We are surrounded by technology. It’s helpful, convenient and we can deal with it. For the most part.

Exposed to the everglow of our handheld devices and screens, we have seen our daily tasks become more controllable and the world’s information more immediately available. Oh, and let’s not forget about the fun part: sharing cat videos with friends.

But sometimes it’s good to get away from the ever-present stimulation and the voracious tyranny of the ‘Like’. This is where White Spots comes in.

Though it sounds like a teenage skin condition, the app’s name refers to those areas still not covered by internet connectivity. Places where you can just be, without the need to tell anybody what a great time you’re having or what food you’re eating. It’s like the 1970s, but with less Abba.

White Spots app displayed on a smartphone screen.
How far is the nearest white spot?
Photo: White Spots

A journey to the end of the internet

Available for both iOS and Android devices (including a cool version for virtual reality afficionados), the app displays all your nearest radio masts and their respective digital signals. It prompts you to look for your nearest ‘white spot’ – showing how to get there on its map.

Now, mind you, those spots can be few and far between. The nearest white spot may be a hundred kilometers away from you – a sign of just how dense the digital network around us really is.

Man found an idyllic dead zone with the white spots app.
Like the moment.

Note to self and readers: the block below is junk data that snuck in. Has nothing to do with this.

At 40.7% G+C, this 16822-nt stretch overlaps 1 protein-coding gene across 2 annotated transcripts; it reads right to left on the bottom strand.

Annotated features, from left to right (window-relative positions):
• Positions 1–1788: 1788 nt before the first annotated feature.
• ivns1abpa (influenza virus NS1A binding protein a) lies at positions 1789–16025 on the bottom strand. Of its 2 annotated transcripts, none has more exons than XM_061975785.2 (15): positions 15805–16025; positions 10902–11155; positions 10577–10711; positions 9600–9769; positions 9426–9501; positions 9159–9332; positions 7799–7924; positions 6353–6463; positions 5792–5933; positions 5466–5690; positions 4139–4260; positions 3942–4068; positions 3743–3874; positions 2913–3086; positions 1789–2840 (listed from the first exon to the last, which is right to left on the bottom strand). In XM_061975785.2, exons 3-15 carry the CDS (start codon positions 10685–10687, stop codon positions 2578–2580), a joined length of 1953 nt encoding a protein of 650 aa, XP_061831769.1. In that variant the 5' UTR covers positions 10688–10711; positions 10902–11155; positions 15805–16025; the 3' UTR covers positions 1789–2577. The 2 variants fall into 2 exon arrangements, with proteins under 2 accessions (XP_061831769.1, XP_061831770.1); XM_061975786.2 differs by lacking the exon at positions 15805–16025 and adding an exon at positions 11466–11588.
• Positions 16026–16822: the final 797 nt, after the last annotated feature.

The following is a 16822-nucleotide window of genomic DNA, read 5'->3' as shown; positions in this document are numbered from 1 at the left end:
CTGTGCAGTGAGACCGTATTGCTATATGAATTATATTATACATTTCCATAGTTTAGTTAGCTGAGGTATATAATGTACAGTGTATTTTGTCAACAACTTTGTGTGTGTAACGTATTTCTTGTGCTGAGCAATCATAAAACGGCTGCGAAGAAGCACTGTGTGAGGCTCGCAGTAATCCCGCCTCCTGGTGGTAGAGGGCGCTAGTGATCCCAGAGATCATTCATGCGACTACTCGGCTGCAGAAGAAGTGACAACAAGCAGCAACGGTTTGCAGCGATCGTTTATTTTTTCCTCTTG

Photo: Getty / Westend61

White Spots is a collaboration between Dutch information designer Richard Vijgen, artist Jacqueline Hassink and documentary maker Bregtje van der Haak.

The work of van der Haak is demonstrated in the second part of the app: a series of small films documenting life in areas without digital connection. From the cafe that blocks mobile phone signals to the Spanish village where it’s so hard to get a connection people use the payphone in the town hall to make a call.

The point of these films is not to denigrate digital technology – after all, the app runs on mobile phones – but to show how constant connectivity changes us.

For digital natives White Spots probably amounts to self-torture, but for those who remember life before the mobile internet, it may just be the break they need to recharge their batteries (in every sense of the word).

For more information on White Spots, visit their website.

Price: free
System: iOS 9.0 or higher, Android 4.4 or higher
Size: 109 MB